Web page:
Nepal: Village Water Project Lightens Burden On Women
Women of Paira village of Bajhang district from Nepal's Far-western region have been receiving cash remuneration for the work on a project that builds protective structures around the natural source of water in the area.
The women learned basic construction work, giving them new skills and potential employment opportunities beyond household chores. The cash payment they receive in exchange for their work is an additional income stream for the household and can contribute to greater food security.
The project, which WFP implemented - thanks to support from the German development agency GIZ - has improved access to water for people in the entire village. In Nepal, lack of water puts an extra burden on women and girls who walk for miles to fetch water.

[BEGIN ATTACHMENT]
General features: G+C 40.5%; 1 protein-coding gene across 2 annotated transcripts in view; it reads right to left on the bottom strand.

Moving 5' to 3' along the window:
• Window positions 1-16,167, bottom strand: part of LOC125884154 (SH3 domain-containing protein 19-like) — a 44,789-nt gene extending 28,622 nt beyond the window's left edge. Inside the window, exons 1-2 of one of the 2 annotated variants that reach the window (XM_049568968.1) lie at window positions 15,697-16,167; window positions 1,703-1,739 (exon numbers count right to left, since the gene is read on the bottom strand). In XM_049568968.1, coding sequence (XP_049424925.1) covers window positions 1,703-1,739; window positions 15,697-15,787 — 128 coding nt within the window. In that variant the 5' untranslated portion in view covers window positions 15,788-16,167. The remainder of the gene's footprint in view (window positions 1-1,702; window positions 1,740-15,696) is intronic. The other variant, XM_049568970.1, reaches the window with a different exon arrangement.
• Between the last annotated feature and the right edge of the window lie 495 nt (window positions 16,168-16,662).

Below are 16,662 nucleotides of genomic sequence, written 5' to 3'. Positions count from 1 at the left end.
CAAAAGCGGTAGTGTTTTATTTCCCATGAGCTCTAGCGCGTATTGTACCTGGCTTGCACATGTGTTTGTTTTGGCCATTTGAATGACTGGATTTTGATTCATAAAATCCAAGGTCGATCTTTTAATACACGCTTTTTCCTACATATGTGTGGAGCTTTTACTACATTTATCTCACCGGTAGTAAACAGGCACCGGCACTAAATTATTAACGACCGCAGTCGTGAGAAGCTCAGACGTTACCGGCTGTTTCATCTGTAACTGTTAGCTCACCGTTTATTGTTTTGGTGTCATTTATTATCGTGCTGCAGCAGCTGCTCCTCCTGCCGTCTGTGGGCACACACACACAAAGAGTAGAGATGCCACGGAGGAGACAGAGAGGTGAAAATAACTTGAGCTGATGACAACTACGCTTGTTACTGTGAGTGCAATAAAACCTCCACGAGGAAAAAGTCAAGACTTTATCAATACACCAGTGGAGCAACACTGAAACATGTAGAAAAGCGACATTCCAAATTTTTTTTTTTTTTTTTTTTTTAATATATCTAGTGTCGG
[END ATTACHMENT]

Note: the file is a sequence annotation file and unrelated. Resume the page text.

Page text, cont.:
Using handmade tools like shovels, pickaxes and hammers, the community participants dug and flattened the sloped area around the stream and fenced it with rocks and wires to prevent cattle from grazing in it and polluting the water. Three taps were constructed mounted on a cement wall.
"My workload has somewhat eased now. I can use clean water for drinking and washing clothes anytime," said Kalma Devi Bohara. Making safe water available allows women to practice good sanitation and hygiene.
A water source protection project is bringing in multiple benefits for women in the remote village of Paira in the west of Nepal.